“Donald J. Trump is a populist in the same sense that the Democratic People’s Republic of [North] Korea is democratic.”—Politico Magazine
Or as columnist Paul Krugman of the iconic and thriving New York Times put it the other day: “Message to those in the news media who keep calling Donald Trump a ‘populist:’ I do not think that word means what you think it means.”
The word has a vague general ring of “popularity” about it, although Donald’s actual popularity is around 40%—and Hillary Clinton won the popular vote by several million in the 2016 presidential election. The word, however, has been seized upon and propagated in the minds of misogynists, racial supremacists, individually greedy, bullies and other troglodytes who somehow feel they are representative of a true common American—and are one with Donald Trump. And careless journalists also have succumbed to the brain-washing propaganda to the point of turning the word illegitimate.
Donald Trump’s concern for the common people on whom he looks down from his golden tower actually is illustrated by his opinion that Blacks are lazy, of low intelligence and have no place in positions of influence, tend toward criminality. No surprise he feels about Hispanic immigrants in the same sociopathic way. He’s finding ways of “cleansing” the country of the latter. If he has his way, even those without documents who have lived peacefully and productively in this country for 20 years or so will be forcibly ejected to south of the Rio Grande.
Even white lower-class Americans don’t get the time of day from Donald. He’s cutting social assistance programs right and left. For instance, food stamps. Same for your medical coverage. You’re not sending him enough tax money. Die and go away. He seems to have the same idea for us aged ones and our Social Security. Women lower than Trump-class catch it from all directions—in addition to the aforementioned blows, such things as single-mother child care, birth control, etc.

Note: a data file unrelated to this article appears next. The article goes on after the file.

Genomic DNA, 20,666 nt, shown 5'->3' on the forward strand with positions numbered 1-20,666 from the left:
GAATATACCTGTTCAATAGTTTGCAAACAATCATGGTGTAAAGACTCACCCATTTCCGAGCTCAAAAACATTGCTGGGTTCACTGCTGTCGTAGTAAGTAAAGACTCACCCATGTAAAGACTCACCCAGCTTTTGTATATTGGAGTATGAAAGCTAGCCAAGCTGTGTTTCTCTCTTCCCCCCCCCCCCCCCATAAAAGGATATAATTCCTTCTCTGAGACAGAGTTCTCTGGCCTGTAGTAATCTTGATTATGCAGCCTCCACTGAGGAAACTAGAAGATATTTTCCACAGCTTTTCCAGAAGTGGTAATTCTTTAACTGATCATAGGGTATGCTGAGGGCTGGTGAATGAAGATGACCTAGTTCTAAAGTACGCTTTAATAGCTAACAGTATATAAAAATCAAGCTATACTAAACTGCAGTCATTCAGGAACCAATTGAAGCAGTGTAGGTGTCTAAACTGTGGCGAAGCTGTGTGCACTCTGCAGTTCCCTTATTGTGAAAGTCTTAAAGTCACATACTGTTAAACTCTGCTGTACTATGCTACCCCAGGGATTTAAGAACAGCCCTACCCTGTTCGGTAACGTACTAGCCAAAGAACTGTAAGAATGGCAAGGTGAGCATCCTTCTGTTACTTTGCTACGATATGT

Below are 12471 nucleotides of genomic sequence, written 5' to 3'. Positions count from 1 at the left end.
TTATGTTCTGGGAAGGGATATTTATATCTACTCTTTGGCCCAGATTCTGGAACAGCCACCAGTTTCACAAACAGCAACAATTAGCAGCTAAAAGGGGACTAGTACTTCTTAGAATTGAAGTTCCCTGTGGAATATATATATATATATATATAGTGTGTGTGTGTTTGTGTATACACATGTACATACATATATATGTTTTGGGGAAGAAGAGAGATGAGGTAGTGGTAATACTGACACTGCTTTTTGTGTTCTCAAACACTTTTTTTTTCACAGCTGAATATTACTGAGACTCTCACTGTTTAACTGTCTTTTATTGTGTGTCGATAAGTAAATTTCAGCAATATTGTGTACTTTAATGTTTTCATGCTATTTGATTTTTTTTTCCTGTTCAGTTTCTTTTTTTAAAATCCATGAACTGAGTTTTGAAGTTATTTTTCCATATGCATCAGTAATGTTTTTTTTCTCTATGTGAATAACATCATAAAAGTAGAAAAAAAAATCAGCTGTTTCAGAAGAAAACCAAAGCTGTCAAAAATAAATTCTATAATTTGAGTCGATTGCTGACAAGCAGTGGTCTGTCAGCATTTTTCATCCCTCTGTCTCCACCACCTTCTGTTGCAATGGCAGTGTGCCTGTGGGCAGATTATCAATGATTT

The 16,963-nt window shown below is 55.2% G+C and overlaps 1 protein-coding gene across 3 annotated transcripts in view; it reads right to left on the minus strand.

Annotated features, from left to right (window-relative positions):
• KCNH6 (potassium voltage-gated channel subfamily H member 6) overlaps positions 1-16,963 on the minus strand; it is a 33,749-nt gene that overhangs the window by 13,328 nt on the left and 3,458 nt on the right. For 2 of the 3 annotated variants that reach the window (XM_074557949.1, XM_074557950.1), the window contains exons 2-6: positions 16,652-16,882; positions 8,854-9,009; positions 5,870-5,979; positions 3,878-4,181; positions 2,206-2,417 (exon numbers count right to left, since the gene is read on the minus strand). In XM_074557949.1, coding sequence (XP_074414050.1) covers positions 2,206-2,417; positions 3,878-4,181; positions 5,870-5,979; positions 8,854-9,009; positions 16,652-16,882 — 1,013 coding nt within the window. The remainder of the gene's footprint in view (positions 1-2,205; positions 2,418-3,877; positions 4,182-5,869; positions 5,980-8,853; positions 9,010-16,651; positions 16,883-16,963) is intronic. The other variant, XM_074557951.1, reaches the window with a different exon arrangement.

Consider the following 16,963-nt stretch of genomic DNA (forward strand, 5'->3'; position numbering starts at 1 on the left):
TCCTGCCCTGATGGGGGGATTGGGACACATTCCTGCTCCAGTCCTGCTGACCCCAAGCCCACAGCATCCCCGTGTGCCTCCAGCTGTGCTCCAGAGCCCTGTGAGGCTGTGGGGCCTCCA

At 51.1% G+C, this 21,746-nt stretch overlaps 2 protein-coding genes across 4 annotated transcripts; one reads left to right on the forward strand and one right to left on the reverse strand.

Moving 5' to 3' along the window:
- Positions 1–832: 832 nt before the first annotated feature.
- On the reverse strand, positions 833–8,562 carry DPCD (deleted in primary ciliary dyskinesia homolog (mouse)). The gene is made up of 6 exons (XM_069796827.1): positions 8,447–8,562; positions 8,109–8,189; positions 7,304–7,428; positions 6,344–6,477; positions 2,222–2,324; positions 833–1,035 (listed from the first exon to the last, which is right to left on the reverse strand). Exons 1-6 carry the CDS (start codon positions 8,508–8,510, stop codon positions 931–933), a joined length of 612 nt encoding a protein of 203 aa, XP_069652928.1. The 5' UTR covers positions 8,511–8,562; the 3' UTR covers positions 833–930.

An opportunist at all times. A fabulist, a capitalist, a misogynist, a racist, a narcissist/egoist, a propagandist, a dogmatist . . . but in no way a populist. He neither serves nor cares about commoners. (“Fabulist,” by the way, refers to “a liar, especially a person who invents elaborate, dishonest stories.”)
Writer Paul Krugman, quoted in the opening here, concluded the pertinent syndicated column with: “While he isn’t a populist, however, Trump is a pathological liar, the most dishonest man ever to hold high office in the United States. And his claim to stand with working Americans is one of his biggest lies.”
BY CONTRAST, turning to Obama—These comments from President Barack Obama’s Father's Day 2015 speech at the Apostolic Church of God in Chicago were never more relevant than they are today: "When I was a young man, I thought life was all about me — how do I make my way in the world, and how do I become successful and how do I get the things that I want. But now, my life revolves around my two little girls. And what I think about is what kind of world I’m leaving them. Are they living in a county where there’s a huge gap between a few who are wealthy and a whole bunch of people who are struggling every day? Are they living in a country that is still divided by race? A country where, because they’re girls, they don’t have as much opportunity as boys do? Are they living in a country where we are hated around the world because we don’t cooperate effectively with other nations? Are they living a world that is in grave danger because of what we’ve done to its climate?"
Sorry to say, yes they are in this situation these several years later. As are my own two daughters, two granddaughters and a few great granddaughters. Is Donald Trump to blame? Of course he is.
Narcissistic personality disorder—the person has an extreme feeling of self-importance, a sense of entitlement, and a need to be admired. He is envious of others and expects them to be the same of him. He lacks empathy and readily lies and exploits others to achieve his aims. To others, he may seem self-absorbed, controlling, intolerant, selfish, or insensitive. If he feels obstructed or ridiculed, he can fly into a fit of destructive anger and revenge. Such a reaction is sometimes called "narcissistic rage" and can have disastrous consequences for all those involved.
Paranoid personality disorder—characterized by a pervasive distrust of others, including even friends, family, and partners. As a result, this person is guarded, suspicious, and constantly on the lookout for clues or suggestions to validate his fears. He also has a strong sense of personal rights: He is overly sensitive to setbacks and rebuffs . . . The principal ego defense in paranoid PD is projection, which involves attributing one’s unacceptable thoughts and feelings to other people.
Those textbook descriptions fit Donald like a pair of gloves.